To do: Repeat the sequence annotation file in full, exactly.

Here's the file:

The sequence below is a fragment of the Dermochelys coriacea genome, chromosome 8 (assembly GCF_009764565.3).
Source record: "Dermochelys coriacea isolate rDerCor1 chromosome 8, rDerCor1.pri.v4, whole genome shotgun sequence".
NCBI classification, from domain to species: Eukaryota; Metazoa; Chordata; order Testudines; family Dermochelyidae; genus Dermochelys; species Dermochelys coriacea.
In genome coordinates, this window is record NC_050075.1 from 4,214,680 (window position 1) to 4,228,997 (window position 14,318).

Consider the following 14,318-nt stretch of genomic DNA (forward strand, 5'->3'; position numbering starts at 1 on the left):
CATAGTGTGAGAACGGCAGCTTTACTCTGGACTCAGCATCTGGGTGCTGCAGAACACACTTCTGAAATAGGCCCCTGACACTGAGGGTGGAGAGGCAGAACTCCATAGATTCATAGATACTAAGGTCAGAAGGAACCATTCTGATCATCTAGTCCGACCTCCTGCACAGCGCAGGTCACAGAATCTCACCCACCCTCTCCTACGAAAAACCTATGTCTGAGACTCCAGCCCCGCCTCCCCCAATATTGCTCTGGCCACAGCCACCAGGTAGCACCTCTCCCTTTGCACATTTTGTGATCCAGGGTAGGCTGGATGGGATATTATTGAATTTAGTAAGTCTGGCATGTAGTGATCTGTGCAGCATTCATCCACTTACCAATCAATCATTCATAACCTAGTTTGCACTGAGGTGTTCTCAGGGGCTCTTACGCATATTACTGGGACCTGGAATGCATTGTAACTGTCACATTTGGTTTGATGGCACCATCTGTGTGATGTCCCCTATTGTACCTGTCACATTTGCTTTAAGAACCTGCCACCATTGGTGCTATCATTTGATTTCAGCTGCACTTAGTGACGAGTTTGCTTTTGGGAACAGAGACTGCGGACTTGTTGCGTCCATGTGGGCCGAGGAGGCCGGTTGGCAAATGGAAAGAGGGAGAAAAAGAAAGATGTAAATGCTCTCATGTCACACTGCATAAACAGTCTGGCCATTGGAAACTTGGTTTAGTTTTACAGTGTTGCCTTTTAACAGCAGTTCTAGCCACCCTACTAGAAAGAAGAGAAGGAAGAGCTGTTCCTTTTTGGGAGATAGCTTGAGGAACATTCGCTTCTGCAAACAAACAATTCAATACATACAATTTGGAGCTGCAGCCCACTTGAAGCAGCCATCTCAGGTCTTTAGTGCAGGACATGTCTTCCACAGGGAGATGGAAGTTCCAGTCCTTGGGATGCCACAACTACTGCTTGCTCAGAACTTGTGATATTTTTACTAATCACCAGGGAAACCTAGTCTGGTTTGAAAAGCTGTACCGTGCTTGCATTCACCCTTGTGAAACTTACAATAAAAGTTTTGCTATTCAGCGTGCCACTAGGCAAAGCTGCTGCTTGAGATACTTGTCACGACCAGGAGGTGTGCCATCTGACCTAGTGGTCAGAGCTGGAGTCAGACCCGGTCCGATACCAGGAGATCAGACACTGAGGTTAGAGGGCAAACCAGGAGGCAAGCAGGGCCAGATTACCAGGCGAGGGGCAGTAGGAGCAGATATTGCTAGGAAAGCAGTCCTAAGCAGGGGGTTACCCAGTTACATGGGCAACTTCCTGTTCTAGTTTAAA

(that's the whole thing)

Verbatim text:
The sequence below is a fragment of the Dermochelys coriacea genome, chromosome 8 (assembly GCF_009764565.3).
Source record: "Dermochelys coriacea isolate rDerCor1 chromosome 8, rDerCor1.pri.v4, whole genome shotgun sequence".
NCBI classification, from domain to species: Eukaryota; Metazoa; Chordata; order Testudines; family Dermochelyidae; genus Dermochelys; species Dermochelys coriacea.
In genome coordinates, this window is record NC_050075.1 from 4,214,680 (window position 1) to 4,228,997 (window position 14,318).

Consider the following 14,318-nt stretch of genomic DNA (forward strand, 5'->3'; position numbering starts at 1 on the left):
CATAGTGTGAGAACGGCAGCTTTACTCTGGACTCAGCATCTGGGTGCTGCAGAACACACTTCTGAAATAGGCCCCTGACACTGAGGGTGGAGAGGCAGAACTCCATAGATTCATAGATACTAAGGTCAGAAGGAACCATTCTGATCATCTAGTCCGACCTCCTGCACAGCGCAGGTCACAGAATCTCACCCACCCTCTCCTACGAAAAACCTATGTCTGAGACTCCAGCCCCGCCTCCCCCAATATTGCTCTGGCCACAGCCACCAGGTAGCACCTCTCCCTTTGCACATTTTGTGATCCAGGGTAGGCTGGATGGGATATTATTGAATTTAGTAAGTCTGGCATGTAGTGATCTGTGCAGCATTCATCCACTTACCAATCAATCATTCATAACCTAGTTTGCACTGAGGTGTTCTCAGGGGCTCTTACGCATATTACTGGGACCTGGAATGCATTGTAACTGTCACATTTGGTTTGATGGCACCATCTGTGTGATGTCCCCTATTGTACCTGTCACATTTGCTTTAAGAACCTGCCACCATTGGTGCTATCATTTGATTTCAGCTGCACTTAGTGACGAGTTTGCTTTTGGGAACAGAGACTGCGGACTTGTTGCGTCCATGTGGGCCGAGGAGGCCGGTTGGCAAATGGAAAGAGGGAGAAAAAGAAAGATGTAAATGCTCTCATGTCACACTGCATAAACAGTCTGGCCATTGGAAACTTGGTTTAGTTTTACAGTGTTGCCTTTTAACAGCAGTTCTAGCCACCCTACTAGAAAGAAGAGAAGGAAGAGCTGTTCCTTTTTGGGAGATAGCTTGAGGAACATTCGCTTCTGCAAACAAACAATTCAATACATACAATTTGGAGCTGCAGCCCACTTGAAGCAGCCATCTCAGGTCTTTAGTGCAGGACATGTCTTCCACAGGGAGATGGAAGTTCCAGTCCTTGGGATGCCACAACTACTGCTTGCTCAGAACTTGTGATATTTTTACTAATCACCAGGGAAACCTAGTCTGGTTTGAAAAGCTGTACCGTGCTTGCATTCACCCTTGTGAAACTTACAATAAAAGTTTTGCTATTCAGCGTGCCACTAGGCAAAGCTGCTGCTTGAGATACTTGTCACGACCAGGAGGTGTGCCATCTGACCTAGTGGTCAGAGCTGGAGTCAGACCCGGTCCGATACCAGGAGATCAGACACTGAGGTTAGAGGGCAAACCAGGAGGCAAGCAGGGCCAGATTACCAGGCGAGGGGCAGTAGGAGCAGATATTGCTAGGAAAGCAGTCCTAAGCAGGGGGTTACCCAGTTACATGGGCAACTTCCTGTTCTAGTTTAAA